15-year-old girl, her sick dog killed after taking family minivan
BY BETH KRAMER, JAMES SCALZITTI AND DAN ROZEK Sun-Times Media June 21, 2011 11:10AM
Taylor Mae Stinchcomb
Updated: September 29, 2011 12:26AM
When she was 13, Taylor Mae Stinchcomb rescued a Doberman from a shelter.
The dog was her birthday present, and she named him Romulus.
At age 15, when she learned Romulus had cancer and her family was considering putting him down, Taylor apparently tried to rescue him once again.
The distraught teen took the dog — and her family’s minivan without permission — and drove away from her Gurnee home early Tuesday morning, authorities said.
Taylor became too upset to drive, however, and turned the wheel over to a 15-year-old friend who had accompanied her, authorities said.
It’s unclear where the girls were going — or if they even had a plan.
The impulsive, past-midnight rescue had a horrible ending, however, when the second teen lost control on a dangerous stretch of road in Lake County near Wildwood.
The 2003 Dodge minivan left the road, rolled over, hit several trees and then a utility pole. Taylor was pinned in the crumpled minivan and had to be extricated by Grayslake Fire and Rescue.
She was still breathing and talking when paramedics found her, authorities said.
But her multiple internal injuries were too much, and Taylor, who just finished her freshman year at Warren Township High School, died at Advocate Condell Medical Center in Libertyville.
Her friend, described by police as “distraught and incredibly upset” as she tried to direct emergency crews to the minivan using a passerby’s cell phone, survived the crash and did not need to be hospitalized.
Romulus, the Doberman, was thrown from the minivan and killed.
“She chose him — she chose to rescue him from a shelter,” her older sister Mallorie Holler said.
“This case is absolutely heartbreaking,” Lake County Undersheriff Charles Fagan said. “Our thoughts and prayers go out to the families of both girls involved in this incident.”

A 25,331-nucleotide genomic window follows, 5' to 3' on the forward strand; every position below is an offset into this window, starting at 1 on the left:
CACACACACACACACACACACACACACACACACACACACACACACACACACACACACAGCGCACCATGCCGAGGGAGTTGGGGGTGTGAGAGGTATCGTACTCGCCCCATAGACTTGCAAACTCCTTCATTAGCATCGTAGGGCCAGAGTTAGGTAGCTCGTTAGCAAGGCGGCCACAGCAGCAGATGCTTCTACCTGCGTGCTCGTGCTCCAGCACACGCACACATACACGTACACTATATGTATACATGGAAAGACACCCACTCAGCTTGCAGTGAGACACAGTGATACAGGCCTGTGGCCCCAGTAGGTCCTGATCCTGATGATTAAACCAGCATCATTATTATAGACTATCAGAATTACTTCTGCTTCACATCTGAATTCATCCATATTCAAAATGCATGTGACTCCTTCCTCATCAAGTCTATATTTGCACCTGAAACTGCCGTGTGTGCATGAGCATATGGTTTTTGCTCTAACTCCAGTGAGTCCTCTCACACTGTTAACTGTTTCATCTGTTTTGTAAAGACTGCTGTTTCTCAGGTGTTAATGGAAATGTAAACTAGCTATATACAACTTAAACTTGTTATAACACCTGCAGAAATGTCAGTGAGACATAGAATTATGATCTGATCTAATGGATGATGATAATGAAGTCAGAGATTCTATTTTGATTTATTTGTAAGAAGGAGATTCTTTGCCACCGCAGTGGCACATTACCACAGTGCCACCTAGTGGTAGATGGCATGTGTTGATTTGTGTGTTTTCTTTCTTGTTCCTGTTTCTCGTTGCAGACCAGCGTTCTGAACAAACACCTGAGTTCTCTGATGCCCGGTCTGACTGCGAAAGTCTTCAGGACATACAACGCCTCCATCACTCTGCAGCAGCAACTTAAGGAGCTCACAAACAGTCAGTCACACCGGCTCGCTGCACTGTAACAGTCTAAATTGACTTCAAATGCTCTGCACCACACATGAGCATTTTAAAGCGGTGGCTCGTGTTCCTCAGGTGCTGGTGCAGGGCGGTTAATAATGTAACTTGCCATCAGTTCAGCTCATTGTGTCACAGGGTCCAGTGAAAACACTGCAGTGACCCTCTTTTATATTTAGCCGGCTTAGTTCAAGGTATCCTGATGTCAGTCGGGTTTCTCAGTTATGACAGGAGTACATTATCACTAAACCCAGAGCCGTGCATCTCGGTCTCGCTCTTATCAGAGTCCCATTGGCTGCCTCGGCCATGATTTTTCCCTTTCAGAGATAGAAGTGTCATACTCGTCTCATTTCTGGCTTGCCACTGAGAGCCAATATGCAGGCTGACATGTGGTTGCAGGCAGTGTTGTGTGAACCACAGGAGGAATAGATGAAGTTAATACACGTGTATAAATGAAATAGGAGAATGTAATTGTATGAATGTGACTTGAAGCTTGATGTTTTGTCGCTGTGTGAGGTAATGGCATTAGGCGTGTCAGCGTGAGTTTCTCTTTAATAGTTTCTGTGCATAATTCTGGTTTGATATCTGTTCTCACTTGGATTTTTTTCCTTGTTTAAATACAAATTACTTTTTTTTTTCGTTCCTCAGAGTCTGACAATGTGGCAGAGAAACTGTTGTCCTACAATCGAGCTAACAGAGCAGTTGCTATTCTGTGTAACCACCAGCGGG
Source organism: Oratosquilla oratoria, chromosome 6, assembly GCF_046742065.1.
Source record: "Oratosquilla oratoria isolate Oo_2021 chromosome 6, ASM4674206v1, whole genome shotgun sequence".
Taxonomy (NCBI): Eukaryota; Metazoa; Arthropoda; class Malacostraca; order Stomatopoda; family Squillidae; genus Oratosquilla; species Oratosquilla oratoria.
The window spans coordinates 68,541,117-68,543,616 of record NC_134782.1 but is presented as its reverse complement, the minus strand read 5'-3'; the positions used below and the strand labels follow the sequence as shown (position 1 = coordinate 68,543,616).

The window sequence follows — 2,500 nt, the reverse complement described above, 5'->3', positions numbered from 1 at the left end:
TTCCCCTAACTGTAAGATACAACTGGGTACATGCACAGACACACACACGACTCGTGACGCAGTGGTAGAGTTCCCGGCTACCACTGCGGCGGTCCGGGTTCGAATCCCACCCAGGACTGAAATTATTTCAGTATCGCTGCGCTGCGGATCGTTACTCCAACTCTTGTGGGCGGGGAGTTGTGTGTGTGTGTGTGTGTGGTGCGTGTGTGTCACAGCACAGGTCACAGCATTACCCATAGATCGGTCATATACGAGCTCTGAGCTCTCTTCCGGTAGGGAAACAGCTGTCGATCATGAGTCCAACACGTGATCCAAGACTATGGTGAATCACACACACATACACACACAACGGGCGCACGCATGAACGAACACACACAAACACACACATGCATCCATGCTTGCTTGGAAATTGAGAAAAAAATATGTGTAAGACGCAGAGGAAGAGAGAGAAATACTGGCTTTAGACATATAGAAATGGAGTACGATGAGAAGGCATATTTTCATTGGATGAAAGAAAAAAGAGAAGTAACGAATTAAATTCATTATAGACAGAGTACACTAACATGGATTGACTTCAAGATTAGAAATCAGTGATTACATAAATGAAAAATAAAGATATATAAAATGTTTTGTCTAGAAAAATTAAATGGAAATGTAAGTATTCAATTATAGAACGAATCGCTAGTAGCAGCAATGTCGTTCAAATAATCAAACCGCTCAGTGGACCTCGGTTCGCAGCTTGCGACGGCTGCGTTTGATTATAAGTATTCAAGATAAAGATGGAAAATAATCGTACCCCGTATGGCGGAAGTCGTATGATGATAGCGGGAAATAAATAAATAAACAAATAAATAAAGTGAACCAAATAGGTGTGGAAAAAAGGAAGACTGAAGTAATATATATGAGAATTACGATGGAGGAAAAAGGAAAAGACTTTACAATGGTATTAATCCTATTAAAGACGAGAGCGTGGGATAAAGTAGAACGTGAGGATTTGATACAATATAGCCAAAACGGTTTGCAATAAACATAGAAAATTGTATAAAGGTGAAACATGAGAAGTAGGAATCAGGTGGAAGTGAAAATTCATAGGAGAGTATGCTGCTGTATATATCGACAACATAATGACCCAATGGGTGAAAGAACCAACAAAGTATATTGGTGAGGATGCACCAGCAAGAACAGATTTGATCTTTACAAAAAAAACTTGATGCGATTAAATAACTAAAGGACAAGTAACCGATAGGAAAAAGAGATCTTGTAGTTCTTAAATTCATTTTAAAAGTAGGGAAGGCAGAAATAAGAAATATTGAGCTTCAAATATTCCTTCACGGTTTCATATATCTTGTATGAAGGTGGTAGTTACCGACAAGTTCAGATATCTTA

Speed a factor, sources say
Drugs and alcohol do not appear to have been a factor in the 12:45 a.m. crash on Almond Road, about a quarter mile south of Route 120, authorities said.
But speed appears to have been a factor, sources said.
The speed limit at the site of the crash is 35 miles an hour, but investigators believe the teen driver was speeding at the time of the crash, perhaps as fast as 60 mph, law enforcement sources said.
The driver — who had a learner’s permit but, at age 15, no license — was wearing a seatbelt. But it appeared Taylor wasn’t buckled in when the van rolled over, sources said.
Taylor’s other sister, Amy Stinchcomb, described her younger sister as “very outgoing, very warm.”
She was a good student who played softball for the Warren High Blue Devils.
In addition to her two sisters, she is survived by her brother, Joseph Holler, and her parents Bill and LeeAnn Stinchcomb. Funeral arrangements are pending
“We just lost our 15-year-old sister,” Amy Stinchcomb said. “We have a lot of support. It’s going to be tough, but God’s going to help us get through this.”
Warren Township High was “shocked” with news of Taylor’s death, principal Jeff Brierton said.
“She was a good student and a great kid. She was a good softball player and very much into it,” Brierton said. “We’re all very saddened by this. Our hearts go out to the family and we’re ready to do anything we can to help.”
The stretch of road where the minivan rolled over is hilly — and the site of a number of previous crashes, police said.
“It’s one of those notorious areas of the county where we have a lot of accidents,” Fagan, the county undersheriff, said.
A passerby made the initial 911 call, but was unsure of the exact location. That driver passed her phone to the teen driver, who was able to give the exact location of the crash to emergency operators.
Despite driving without a license and apparently speeding, the surviving teen is unlikely to be charged with anything other than traffic tickets.